I have a few problems with this project, though. I have some specific problems. I think it is preposterous to suggest that the revolutionaries in 1775, ’76, were driven by a desire to maintain slavery. I think that in some parts, the package of essays is intended to use the egregious history of slavery in the United States to win modern political debates. One of the essays is about capitalism. I think its claims are wrong. One of the essays is about the Senate and the protection of minority rights in America. I think its presumptions are wrong. One of the essays is about traffic in Atlanta. I think that, as Damon Linker has pointed out, is borderline farcical.

My main objection is to what the New York Times says the collection is supposed to achieve, which is, as you suggested, to cast 1619 as the real founding, or at least as the main point on which we should focus in American history. I think that would be an egregious mistake. The aberration in American history and, in my view, in world history was the Founding. It was the Declaration of Independence, it was the Constitution, and it was the intellectual activity that informed and surrounded the publication and adoption of those documents.

Slavery preexisted those documents, and it survived them. The best charge that one can level at the Founders is that they were hypocrites. Many of them were. To write all men are created equal in a country that boasted chattel slavery was hypocritical. Nevertheless, the Declaration of Independence and the Constitution served almost immediately as north stars to which Americans could look. They have continued to do so.

They helped to get rid of the slave trade. The 1808 deadline in the Constitution was taken literally. The first possible moment that the slave trade could be abolished, it was. The claims in the Declaration of Independence were used by Frederick Douglass, by Abraham Lincoln, and by Martin Luther King. The premise is a promissory note.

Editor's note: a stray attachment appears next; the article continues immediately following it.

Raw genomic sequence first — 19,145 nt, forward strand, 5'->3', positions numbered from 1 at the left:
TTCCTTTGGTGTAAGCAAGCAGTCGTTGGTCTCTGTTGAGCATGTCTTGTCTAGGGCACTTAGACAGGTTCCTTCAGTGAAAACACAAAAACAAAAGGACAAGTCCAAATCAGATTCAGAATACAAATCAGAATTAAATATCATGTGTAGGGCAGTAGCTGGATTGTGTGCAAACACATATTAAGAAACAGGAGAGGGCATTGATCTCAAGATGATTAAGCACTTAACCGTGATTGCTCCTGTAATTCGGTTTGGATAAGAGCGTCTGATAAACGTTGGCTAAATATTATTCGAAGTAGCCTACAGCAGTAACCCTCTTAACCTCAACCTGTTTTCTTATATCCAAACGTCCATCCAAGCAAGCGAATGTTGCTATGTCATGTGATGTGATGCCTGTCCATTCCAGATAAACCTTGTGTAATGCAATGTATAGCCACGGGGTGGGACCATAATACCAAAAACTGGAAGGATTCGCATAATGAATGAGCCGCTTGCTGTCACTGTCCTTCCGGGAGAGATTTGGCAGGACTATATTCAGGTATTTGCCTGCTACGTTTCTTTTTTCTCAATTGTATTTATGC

Abraham Lincoln was vexed in the 1850s because he felt that the premises contained within the Declaration and the Constitution were being ignored, not that they were insufficient. He complains in a letter to Henry Pierce that the Southerners, in particular, and some in the North, are dismissing the Founding as glittering generalities. He says, “All honor to Jefferson,” who was of course a slave owner. The hypocrisy point stands. “All honor to Jefferson, to the man who, in the concrete pressure of a struggle for national independence by a single people, had the coolness, forecast, and capacity to introduce into a merely revolutionary document an abstract truth applicable to all men and all times, and so to embalm it there, that today and in all coming days it shall be a rebuke and a stumbling block to the very harbingers of reappearing tyranny and oppression.”

That is the moment, and one does not need to downplay slavery to ignore slavery, to whitewash slavery, to agree with that. One can think, as I do, that slavery was an enormous sin, that it is America’s original sin, that it turned the Founders into hypocrites, that it was a tyranny, and also recognize that the founding of the United States was what eventually destroyed it and has served as a beacon for Americans and for people all around the world looking for liberty and for manumission.

If we buy the narrative espoused in the introduction to the 1619 Project, we will be diminishing that beacon and that north star. We will be limiting its practical effects. We will be downplaying its historical record. I think that would be an enormous mistake. Although I think that this argument has been made quite stupidly in some ways, I do think that it would be to let the cornerstone speech prevail and the Gettysburg Address subside.

Rich: No less an authority than Gordon Wood, the eminent historian who is emphatically not one of us on the radicalism of the American Revolution, argues that the revolution began a questioning of slavery, when, prior to that, it was taken for granted, and began a steady anti-slavery move in the North that eventually led to the Civil War and the end of slavery.

David, feel free to take on any aspect of this that you want or anything you’ve heard. I would say, I’ve only read the lead essay in The New York Times Magazine package, and something I really liked about it . . . I think there are many ridiculous and overwrought claims throughout the body of the piece . . . but was at the end when the author was making the case that African Americans are more American than anyone else. I don’t know about that contention, but I really think conservatives need to more deeply engage with African-American history.

I have no problem with Juneteenth becoming a real holiday. I think an African American should be on the currency. I think Frederick Douglass was born to be on the currency. He just has the look. If you go by tenure, time in this country, most African Americans have been here longer than European Americans. If you just take freedom fighting, if you take fighting for their own rights and freedoms, if you take service in the U.S. military, if you take holding to American ideals in the most dire and evil of circumstances, by all those standards, the emphasis on the phrase African American has to be on American.